Why employees don’t trust HR
Posted January 29, 2018
By Katie Loehrke, PHR, editor, J. J. Keller & Associates, Inc.
One of the Human Resources department’s main functions is to balance the interests of their companies with the interests of individual employees. But since these aims aren’t always in harmony, it can make it difficult for employees to trust HR.
To complicate matters, trouble with trust may be fundamental. A 2013 poll from the Associated Press reports that only about a third of Americans believe most people can be trusted. It may be an uphill battle from the very start.
It’s tough out there
Beyond general difficulty establishing trust with other human beings, employees may have good reasons to be suspicious of HR professionals. Common complaints employees have about their HR departments include the following:
They regurgitate the company line. It’s part of HR’s job to make sure that company communications are consistent, so if there’s a message to be dispersed, you can bet HR will have a hand in conveying it.
It’s not simply HR’s support for company goals and initiatives that tends to be problematic for employees – they expect that HR will function this way. It’s when HR professionals don’t have the courage to acknowledge that something’s not working or to represent objections coming from employees that trust is compromised.
They aren’t secret keepers. HR has access to information that most employees do not, and in some cases, they must share it with higher-ups and peers. However, employees tend to believe that HR shares information with one another even when it’s not necessary.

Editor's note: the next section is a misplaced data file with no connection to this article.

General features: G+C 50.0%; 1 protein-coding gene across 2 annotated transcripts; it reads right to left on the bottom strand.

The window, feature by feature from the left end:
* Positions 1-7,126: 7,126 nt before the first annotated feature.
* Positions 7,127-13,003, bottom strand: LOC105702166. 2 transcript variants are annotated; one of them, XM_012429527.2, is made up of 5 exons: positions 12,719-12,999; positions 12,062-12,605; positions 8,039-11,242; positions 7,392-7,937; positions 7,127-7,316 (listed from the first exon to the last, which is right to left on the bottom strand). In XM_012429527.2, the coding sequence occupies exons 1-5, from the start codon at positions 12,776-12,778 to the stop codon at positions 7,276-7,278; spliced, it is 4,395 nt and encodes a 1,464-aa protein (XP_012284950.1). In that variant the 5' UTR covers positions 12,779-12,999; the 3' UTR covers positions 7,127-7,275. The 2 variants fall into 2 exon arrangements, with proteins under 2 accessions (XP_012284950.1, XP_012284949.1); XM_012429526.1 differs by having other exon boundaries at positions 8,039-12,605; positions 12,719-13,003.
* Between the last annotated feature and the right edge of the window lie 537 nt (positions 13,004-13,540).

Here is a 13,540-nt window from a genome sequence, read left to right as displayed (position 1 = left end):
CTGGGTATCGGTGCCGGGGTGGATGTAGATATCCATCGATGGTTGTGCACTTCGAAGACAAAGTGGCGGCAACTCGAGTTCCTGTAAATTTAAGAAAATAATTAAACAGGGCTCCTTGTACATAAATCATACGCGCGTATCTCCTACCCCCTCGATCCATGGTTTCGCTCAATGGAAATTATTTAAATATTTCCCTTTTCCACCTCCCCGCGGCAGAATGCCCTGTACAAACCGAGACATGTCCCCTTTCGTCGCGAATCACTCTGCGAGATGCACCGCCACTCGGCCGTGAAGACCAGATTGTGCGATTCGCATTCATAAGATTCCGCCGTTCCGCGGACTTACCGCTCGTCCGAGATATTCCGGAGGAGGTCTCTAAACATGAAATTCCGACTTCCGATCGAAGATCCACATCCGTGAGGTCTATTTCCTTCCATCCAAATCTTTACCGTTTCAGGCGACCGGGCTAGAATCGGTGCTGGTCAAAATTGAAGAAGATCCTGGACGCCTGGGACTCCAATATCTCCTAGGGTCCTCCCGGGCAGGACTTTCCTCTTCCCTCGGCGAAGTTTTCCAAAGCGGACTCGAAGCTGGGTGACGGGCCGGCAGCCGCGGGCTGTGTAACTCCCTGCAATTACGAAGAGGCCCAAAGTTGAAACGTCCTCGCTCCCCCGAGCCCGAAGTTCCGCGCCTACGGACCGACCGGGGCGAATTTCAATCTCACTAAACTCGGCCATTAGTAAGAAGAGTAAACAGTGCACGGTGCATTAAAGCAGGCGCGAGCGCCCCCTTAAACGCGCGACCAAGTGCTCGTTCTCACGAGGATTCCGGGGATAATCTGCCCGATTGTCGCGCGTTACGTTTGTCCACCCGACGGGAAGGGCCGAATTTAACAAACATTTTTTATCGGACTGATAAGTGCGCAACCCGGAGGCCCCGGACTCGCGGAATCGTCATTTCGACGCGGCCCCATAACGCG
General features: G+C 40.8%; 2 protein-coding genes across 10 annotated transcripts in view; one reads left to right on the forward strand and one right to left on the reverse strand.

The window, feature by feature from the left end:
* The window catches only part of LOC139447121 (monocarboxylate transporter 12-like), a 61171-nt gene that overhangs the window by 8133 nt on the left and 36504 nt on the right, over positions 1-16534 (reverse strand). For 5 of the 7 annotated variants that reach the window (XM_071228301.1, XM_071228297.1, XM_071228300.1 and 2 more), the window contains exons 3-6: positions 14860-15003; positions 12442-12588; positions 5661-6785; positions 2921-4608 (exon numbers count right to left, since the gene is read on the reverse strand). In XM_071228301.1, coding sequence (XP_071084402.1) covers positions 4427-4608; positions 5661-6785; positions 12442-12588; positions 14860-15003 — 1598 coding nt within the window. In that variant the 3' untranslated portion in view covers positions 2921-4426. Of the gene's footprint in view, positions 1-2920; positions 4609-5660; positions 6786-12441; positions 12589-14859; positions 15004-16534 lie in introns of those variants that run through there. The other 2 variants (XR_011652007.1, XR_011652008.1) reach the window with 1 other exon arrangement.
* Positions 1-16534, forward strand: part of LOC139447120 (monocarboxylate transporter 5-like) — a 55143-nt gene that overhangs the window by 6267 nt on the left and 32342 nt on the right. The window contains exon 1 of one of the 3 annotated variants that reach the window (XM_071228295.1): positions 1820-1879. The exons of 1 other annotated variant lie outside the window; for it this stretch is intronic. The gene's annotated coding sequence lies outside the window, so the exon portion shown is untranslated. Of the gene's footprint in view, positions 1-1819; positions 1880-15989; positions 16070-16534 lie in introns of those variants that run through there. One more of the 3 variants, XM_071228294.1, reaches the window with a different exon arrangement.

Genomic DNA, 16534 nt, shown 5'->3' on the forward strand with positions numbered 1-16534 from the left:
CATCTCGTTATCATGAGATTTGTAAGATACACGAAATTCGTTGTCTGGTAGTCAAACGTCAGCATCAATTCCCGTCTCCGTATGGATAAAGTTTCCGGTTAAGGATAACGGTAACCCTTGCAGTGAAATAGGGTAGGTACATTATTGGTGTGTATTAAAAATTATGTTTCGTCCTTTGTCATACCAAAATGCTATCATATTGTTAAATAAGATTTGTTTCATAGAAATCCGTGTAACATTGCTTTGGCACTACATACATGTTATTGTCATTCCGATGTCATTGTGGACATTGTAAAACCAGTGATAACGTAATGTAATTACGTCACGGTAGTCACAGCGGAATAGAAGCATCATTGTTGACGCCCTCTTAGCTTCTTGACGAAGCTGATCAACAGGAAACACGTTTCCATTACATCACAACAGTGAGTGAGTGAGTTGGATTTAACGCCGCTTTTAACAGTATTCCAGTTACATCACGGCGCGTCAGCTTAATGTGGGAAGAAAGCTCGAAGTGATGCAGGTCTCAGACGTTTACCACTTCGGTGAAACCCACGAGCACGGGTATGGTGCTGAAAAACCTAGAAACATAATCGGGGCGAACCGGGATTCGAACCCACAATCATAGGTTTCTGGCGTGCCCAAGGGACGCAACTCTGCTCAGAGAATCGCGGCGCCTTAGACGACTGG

While HR can’t keep employees from being suspicious that there’s gossip in the HR department, it also doesn’t need to give them any confirmation that this is the case. When information can be kept confidential, it should. And when it can’t, HR should make sure employees know that the information will need to be shared.
They are secret keepers. On the converse, employees often feel that HR professionals are privy to information that employees should have access to, but don’t. To gain employees’ trust, HR must give careful thought to how much information can be shared with the employee population.
They aren’t interested in listening. Employees know who HR answers to, and they understand that the department’s sometimes-conflicting aims can affect the outcome of a situation. A company’s high-level goals may not support individual employee requests.
Still, for employees, feeling heard can go a long way. Give employees the opportunity to voice their concerns and ideas, and follow up by explaining what becomes of their input.
Even if employees don’t get the results they hoped for, HR gains trust by keeping the lines of communication open.
Down the road toward trust
HR wouldn’t exist if companies didn’t recognize the importance of their human resources. While HR professionals can’t always eliminate the behaviors that challenge employees’ trust, certain actions can help balance the department’s responsibility to the company with their ability to make sure employees feel represented.
It’s a grueling balancing act, to be sure, but it’s an effort worth making for any company that wants to change the word on the street about HR and trust.
About the author:
Katie Loehrke is a certified Professional in Human Resources and an editor with J. J. Keller & Associates, a nationally recognized compliance resource firm. The company offers a diverse line of products and services to address the broad range of responsibilities held by HR and corporate professionals. Loehrke specializes in employment law topics such as discrimination, privacy and social media, and affirmative action. She is the editor of J. J. Keller’s Employment Law Today newsletter and its Essentials of Employment Law manual. For more information, visit www.jjkeller.com/hr and www.jjkellerlibrary.com.